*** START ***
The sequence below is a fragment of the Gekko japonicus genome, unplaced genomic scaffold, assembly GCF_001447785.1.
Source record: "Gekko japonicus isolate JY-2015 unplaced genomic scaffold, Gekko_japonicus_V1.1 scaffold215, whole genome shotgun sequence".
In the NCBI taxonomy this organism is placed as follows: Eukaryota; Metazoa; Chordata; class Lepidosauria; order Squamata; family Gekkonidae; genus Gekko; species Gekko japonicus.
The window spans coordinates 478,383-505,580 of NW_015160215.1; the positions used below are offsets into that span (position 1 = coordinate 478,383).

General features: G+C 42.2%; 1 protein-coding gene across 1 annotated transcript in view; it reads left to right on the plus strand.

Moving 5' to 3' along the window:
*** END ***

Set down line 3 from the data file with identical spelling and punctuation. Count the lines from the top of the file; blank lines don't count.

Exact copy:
In the NCBI taxonomy this organism is placed as follows: Eukaryota; Metazoa; Chordata; class Lepidosauria; order Squamata; family Gekkonidae; genus Gekko; species Gekko japonicus.